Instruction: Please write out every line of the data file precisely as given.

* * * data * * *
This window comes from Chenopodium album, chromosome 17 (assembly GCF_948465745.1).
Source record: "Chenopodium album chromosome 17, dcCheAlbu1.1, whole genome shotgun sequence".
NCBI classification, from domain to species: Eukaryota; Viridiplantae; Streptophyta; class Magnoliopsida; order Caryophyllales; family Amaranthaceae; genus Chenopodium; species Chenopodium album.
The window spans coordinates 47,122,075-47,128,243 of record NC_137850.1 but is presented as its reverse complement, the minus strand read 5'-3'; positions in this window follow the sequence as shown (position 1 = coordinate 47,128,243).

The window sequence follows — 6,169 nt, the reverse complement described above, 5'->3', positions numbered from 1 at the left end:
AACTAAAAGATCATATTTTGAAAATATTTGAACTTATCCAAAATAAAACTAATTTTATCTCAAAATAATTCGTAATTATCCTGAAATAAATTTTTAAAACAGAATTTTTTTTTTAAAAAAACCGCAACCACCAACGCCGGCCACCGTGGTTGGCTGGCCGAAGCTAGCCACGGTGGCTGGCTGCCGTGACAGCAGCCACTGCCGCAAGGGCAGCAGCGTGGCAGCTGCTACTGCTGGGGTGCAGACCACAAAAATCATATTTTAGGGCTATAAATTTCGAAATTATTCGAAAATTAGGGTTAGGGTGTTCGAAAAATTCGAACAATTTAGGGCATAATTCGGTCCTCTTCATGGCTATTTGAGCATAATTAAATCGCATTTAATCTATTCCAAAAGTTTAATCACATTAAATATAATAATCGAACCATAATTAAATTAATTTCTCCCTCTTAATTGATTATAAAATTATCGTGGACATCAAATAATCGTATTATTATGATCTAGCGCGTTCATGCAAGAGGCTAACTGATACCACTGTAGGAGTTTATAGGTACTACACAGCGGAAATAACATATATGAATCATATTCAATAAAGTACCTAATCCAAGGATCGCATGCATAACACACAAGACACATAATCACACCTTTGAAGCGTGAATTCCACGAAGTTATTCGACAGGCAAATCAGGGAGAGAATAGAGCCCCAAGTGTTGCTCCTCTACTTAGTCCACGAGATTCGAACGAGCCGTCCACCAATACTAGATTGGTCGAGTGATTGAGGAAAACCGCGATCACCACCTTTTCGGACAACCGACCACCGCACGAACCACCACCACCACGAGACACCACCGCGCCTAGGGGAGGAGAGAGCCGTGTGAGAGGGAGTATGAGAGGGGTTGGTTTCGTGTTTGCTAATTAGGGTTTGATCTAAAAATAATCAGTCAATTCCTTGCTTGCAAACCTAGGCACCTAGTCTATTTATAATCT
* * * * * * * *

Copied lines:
This window comes from Chenopodium album, chromosome 17 (assembly GCF_948465745.1).
Source record: "Chenopodium album chromosome 17, dcCheAlbu1.1, whole genome shotgun sequence".
NCBI classification, from domain to species: Eukaryota; Viridiplantae; Streptophyta; class Magnoliopsida; order Caryophyllales; family Amaranthaceae; genus Chenopodium; species Chenopodium album.
The window spans coordinates 47,122,075-47,128,243 of record NC_137850.1 but is presented as its reverse complement, the minus strand read 5'-3'; positions in this window follow the sequence as shown (position 1 = coordinate 47,128,243).

The window sequence follows — 6,169 nt, the reverse complement described above, 5'->3', positions numbered from 1 at the left end:
AACTAAAAGATCATATTTTGAAAATATTTGAACTTATCCAAAATAAAACTAATTTTATCTCAAAATAATTCGTAATTATCCTGAAATAAATTTTTAAAACAGAATTTTTTTTTTAAAAAAACCGCAACCACCAACGCCGGCCACCGTGGTTGGCTGGCCGAAGCTAGCCACGGTGGCTGGCTGCCGTGACAGCAGCCACTGCCGCAAGGGCAGCAGCGTGGCAGCTGCTACTGCTGGGGTGCAGACCACAAAAATCATATTTTAGGGCTATAAATTTCGAAATTATTCGAAAATTAGGGTTAGGGTGTTCGAAAAATTCGAACAATTTAGGGCATAATTCGGTCCTCTTCATGGCTATTTGAGCATAATTAAATCGCATTTAATCTATTCCAAAAGTTTAATCACATTAAATATAATAATCGAACCATAATTAAATTAATTTCTCCCTCTTAATTGATTATAAAATTATCGTGGACATCAAATAATCGTATTATTATGATCTAGCGCGTTCATGCAAGAGGCTAACTGATACCACTGTAGGAGTTTATAGGTACTACACAGCGGAAATAACATATATGAATCATATTCAATAAAGTACCTAATCCAAGGATCGCATGCATAACACACAAGACACATAATCACACCTTTGAAGCGTGAATTCCACGAAGTTATTCGACAGGCAAATCAGGGAGAGAATAGAGCCCCAAGTGTTGCTCCTCTACTTAGTCCACGAGATTCGAACGAGCCGTCCACCAATACTAGATTGGTCGAGTGATTGAGGAAAACCGCGATCACCACCTTTTCGGACAACCGACCACCGCACGAACCACCACCACCACGAGACACCACCGCGCCTAGGGGAGGAGAGAGCCGTGTGAGAGGGAGTATGAGAGGGGTTGGTTTCGTGTTTGCTAATTAGGGTTTGATCTAAAAATAATCAGTCAATTCCTTGCTTGCAAACCTAGGCACCTAGTCTATTTATAATCT